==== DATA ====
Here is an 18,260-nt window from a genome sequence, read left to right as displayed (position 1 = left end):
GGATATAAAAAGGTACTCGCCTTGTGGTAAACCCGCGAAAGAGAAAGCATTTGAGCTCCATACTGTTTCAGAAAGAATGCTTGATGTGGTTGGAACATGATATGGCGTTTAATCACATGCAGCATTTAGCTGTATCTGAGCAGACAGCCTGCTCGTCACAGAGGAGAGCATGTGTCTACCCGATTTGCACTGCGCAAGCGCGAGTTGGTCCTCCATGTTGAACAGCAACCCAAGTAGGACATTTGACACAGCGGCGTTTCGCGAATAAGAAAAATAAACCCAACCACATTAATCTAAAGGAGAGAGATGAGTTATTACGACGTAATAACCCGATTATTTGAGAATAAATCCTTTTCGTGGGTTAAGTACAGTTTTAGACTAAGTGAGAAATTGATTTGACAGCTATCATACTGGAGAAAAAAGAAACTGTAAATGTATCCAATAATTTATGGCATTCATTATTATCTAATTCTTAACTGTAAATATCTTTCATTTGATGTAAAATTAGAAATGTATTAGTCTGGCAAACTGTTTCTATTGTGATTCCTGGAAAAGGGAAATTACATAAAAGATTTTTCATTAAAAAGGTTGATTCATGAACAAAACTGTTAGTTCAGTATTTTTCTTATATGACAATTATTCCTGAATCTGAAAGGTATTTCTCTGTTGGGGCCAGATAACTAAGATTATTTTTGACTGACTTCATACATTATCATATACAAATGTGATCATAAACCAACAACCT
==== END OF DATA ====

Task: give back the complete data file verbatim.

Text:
Here is an 18,260-nt window from a genome sequence, read left to right as displayed (position 1 = left end):
GGATATAAAAAGGTACTCGCCTTGTGGTAAACCCGCGAAAGAGAAAGCATTTGAGCTCCATACTGTTTCAGAAAGAATGCTTGATGTGGTTGGAACATGATATGGCGTTTAATCACATGCAGCATTTAGCTGTATCTGAGCAGACAGCCTGCTCGTCACAGAGGAGAGCATGTGTCTACCCGATTTGCACTGCGCAAGCGCGAGTTGGTCCTCCATGTTGAACAGCAACCCAAGTAGGACATTTGACACAGCGGCGTTTCGCGAATAAGAAAAATAAACCCAACCACATTAATCTAAAGGAGAGAGATGAGTTATTACGACGTAATAACCCGATTATTTGAGAATAAATCCTTTTCGTGGGTTAAGTACAGTTTTAGACTAAGTGAGAAATTGATTTGACAGCTATCATACTGGAGAAAAAAGAAACTGTAAATGTATCCAATAATTTATGGCATTCATTATTATCTAATTCTTAACTGTAAATATCTTTCATTTGATGTAAAATTAGAAATGTATTAGTCTGGCAAACTGTTTCTATTGTGATTCCTGGAAAAGGGAAATTACATAAAAGATTTTTCATTAAAAAGGTTGATTCATGAACAAAACTGTTAGTTCAGTATTTTTCTTATATGACAATTATTCCTGAATCTGAAAGGTATTTCTCTGTTGGGGCCAGATAACTAAGATTATTTTTGACTGACTTCATACATTATCATATACAAATGTGATCATAAACCAACAACCT